TIE Fighter – a 43-piece, 1:48 scale kit of the Empire’s distinctive twin hexagon combat vehicle complete with pilot and Imperial officer characters, full cockpit interior detail, and a display base. (MSRP $59.99)

The Millennium Falcon is available at and in hobby stores immediately. The TIE Fighter and X-wing Fighter will be available from the same sources in December for pre-holiday purchase.

The three Master Series kits are the latest in a series of Star Wars vehicle model kits that have been released by Revell since September as a prelude to the December 18 premiere of “Star Wars: The Force Awakens” in movie theaters. The other nine kits are pre-decorated, snap-together models for beginner and intermediate builders.

The series includes four SnapTite Build & Play model kits for ages 6+ and five SnapTite® Max™ models for ages 8+ featuring 39 to 85 pieces each.

Wednesday, December 16, 2015

'Chive Cast 67 - Vintage Mini-Documentaries, a Sotheby’s Consultant and a Rick Springfield Replay

It’s a patchwork ‘Chive Cast this month without the usual features but with tons of information. First, Skye talks with Conall Jones, the producer / director of the new documentary series on Star Wars fans “In a Galaxy” and one of its stars -- the master of Vader, Bill McBride. Then we decide to rebroadcast the ever so timely, yet evergreen interview with Rick Springfield (Skip ahead to 1:25 if you are a super Rick Fan). Finally, we talk with James Gallo about his job as a “Consultant” on the recent Sotheby’s auction of Star Wars memorabilia that raked in more than $500,000. So, hunker down with a quilty 67th podcast.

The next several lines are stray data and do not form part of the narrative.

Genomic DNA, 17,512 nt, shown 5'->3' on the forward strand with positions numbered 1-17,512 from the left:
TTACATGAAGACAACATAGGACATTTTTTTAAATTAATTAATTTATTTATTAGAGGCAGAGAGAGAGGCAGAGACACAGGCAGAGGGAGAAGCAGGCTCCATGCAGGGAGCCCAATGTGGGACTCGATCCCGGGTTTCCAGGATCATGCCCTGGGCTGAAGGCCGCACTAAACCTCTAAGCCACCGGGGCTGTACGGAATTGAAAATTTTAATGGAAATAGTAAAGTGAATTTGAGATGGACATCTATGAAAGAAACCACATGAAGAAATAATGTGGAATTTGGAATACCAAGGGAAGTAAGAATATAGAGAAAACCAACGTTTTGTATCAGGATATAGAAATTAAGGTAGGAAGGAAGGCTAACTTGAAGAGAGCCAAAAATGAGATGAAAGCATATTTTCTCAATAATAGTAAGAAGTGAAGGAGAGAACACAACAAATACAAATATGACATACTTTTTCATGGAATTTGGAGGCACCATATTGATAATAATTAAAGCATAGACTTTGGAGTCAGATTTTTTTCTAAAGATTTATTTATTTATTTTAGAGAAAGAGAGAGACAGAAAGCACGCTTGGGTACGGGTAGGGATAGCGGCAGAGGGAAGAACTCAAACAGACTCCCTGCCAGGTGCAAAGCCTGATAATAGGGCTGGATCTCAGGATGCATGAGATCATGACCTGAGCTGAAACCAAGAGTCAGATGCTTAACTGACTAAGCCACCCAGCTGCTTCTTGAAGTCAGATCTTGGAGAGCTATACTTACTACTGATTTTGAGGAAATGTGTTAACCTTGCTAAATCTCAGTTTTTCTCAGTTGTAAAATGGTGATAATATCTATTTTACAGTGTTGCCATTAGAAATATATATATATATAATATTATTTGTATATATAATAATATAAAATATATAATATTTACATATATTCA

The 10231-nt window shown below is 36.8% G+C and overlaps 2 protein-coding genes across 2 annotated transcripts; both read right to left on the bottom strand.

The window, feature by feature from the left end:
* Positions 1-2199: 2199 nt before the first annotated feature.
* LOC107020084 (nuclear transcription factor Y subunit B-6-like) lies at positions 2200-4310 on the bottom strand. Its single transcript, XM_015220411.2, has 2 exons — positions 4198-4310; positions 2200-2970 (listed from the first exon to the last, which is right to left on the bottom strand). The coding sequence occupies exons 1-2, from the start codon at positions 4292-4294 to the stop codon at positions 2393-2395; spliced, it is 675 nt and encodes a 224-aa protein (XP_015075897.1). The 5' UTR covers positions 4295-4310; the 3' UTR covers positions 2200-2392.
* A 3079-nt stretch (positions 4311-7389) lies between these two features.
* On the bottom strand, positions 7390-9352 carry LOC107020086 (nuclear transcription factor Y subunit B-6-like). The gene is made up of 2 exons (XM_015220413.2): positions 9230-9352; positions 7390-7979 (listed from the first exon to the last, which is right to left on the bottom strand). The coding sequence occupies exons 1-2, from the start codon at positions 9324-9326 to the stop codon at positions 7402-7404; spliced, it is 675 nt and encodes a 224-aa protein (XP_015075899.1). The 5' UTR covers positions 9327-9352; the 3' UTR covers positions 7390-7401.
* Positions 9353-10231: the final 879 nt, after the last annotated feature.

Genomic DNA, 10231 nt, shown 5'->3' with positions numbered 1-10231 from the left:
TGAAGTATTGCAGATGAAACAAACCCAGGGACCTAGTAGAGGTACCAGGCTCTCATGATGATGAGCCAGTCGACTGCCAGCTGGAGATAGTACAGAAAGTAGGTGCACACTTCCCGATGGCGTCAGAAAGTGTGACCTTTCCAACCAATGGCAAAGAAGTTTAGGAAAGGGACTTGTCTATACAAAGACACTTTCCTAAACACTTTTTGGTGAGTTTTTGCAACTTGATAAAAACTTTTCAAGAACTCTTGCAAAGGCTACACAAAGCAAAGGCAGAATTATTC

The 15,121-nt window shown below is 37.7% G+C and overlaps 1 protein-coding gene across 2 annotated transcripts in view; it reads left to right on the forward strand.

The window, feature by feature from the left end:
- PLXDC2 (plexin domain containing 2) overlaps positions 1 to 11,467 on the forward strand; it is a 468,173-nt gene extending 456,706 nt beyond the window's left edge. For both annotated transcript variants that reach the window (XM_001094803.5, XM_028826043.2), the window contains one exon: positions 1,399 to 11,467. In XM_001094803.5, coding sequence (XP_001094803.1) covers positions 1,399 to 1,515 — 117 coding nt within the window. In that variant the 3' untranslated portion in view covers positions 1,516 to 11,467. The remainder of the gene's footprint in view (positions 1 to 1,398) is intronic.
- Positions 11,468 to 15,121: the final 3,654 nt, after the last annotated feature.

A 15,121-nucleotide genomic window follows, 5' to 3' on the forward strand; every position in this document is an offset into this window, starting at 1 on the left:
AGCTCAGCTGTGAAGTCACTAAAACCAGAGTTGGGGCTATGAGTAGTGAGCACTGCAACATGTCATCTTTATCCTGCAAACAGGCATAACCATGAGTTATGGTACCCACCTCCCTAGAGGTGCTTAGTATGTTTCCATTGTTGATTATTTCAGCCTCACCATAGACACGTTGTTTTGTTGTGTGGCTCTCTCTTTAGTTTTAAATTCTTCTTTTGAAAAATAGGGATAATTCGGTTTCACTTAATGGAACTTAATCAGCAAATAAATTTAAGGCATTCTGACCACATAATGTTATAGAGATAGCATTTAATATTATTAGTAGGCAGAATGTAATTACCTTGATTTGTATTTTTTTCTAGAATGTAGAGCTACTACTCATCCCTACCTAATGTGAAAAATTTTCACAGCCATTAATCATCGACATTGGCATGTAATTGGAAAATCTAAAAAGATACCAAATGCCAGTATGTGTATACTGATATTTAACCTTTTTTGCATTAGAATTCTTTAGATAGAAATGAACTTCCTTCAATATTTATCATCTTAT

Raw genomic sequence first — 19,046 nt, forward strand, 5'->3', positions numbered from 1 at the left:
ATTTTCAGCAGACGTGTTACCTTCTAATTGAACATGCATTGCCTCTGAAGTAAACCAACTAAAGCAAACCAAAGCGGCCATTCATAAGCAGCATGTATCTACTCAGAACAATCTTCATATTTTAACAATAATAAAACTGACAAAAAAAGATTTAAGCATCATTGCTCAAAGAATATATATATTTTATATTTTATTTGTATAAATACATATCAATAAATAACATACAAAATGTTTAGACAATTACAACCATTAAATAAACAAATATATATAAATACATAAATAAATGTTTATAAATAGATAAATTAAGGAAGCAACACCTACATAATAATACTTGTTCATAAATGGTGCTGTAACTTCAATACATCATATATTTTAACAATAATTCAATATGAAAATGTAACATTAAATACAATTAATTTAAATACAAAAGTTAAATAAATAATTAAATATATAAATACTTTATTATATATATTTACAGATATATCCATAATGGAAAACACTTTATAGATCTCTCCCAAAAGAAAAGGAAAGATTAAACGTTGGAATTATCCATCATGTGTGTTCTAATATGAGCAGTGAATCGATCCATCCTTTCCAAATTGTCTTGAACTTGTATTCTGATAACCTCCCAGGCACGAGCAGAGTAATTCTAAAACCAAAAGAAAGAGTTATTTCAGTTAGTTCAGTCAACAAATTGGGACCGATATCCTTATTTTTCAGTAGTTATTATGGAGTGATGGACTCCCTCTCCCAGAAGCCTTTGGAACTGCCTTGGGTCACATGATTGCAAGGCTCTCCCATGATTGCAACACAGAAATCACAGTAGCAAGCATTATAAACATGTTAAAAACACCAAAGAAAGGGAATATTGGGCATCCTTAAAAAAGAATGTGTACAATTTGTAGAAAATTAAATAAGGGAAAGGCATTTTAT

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Show Notes Links:

Tuesday, December 15, 2015

A Mookiee Christmas

Ron writes: